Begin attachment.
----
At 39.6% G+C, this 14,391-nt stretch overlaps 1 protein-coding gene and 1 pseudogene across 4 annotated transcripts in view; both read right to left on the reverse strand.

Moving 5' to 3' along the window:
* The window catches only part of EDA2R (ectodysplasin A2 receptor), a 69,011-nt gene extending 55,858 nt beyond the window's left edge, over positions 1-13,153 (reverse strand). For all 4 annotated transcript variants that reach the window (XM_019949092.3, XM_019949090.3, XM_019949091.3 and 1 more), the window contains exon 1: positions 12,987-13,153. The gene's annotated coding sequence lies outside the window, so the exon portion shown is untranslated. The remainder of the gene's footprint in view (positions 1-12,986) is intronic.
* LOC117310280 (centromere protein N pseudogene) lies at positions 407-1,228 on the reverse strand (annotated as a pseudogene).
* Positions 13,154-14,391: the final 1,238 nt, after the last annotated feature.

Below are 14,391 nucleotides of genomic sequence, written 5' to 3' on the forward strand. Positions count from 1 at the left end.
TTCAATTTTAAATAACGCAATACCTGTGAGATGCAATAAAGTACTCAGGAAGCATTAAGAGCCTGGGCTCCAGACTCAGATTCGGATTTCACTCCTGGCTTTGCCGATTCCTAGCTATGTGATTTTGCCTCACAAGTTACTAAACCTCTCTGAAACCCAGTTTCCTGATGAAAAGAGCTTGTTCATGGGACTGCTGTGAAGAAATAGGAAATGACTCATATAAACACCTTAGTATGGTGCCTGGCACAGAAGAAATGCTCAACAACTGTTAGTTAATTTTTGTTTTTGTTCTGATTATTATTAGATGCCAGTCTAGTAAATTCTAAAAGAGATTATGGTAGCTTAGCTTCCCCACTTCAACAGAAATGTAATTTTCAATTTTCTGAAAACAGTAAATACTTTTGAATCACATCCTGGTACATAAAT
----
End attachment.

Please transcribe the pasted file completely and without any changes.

At 39.6% G+C, this 14,391-nt stretch overlaps 1 protein-coding gene and 1 pseudogene across 4 annotated transcripts in view; both read right to left on the reverse strand.

Moving 5' to 3' along the window:
* The window catches only part of EDA2R (ectodysplasin A2 receptor), a 69,011-nt gene extending 55,858 nt beyond the window's left edge, over positions 1-13,153 (reverse strand). For all 4 annotated transcript variants that reach the window (XM_019949092.3, XM_019949090.3, XM_019949091.3 and 1 more), the window contains exon 1: positions 12,987-13,153. The gene's annotated coding sequence lies outside the window, so the exon portion shown is untranslated. The remainder of the gene's footprint in view (positions 1-12,986) is intronic.
* LOC117310280 (centromere protein N pseudogene) lies at positions 407-1,228 on the reverse strand (annotated as a pseudogene).
* Positions 13,154-14,391: the final 1,238 nt, after the last annotated feature.

Below are 14,391 nucleotides of genomic sequence, written 5' to 3' on the forward strand. Positions count from 1 at the left end.
TTCAATTTTAAATAACGCAATACCTGTGAGATGCAATAAAGTACTCAGGAAGCATTAAGAGCCTGGGCTCCAGACTCAGATTCGGATTTCACTCCTGGCTTTGCCGATTCCTAGCTATGTGATTTTGCCTCACAAGTTACTAAACCTCTCTGAAACCCAGTTTCCTGATGAAAAGAGCTTGTTCATGGGACTGCTGTGAAGAAATAGGAAATGACTCATATAAACACCTTAGTATGGTGCCTGGCACAGAAGAAATGCTCAACAACTGTTAGTTAATTTTTGTTTTTGTTCTGATTATTATTAGATGCCAGTCTAGTAAATTCTAAAAGAGATTATGGTAGCTTAGCTTCCCCACTTCAACAGAAATGTAATTTTCAATTTTCTGAAAACAGTAAATACTTTTGAATCACATCCTGGTACATAAAT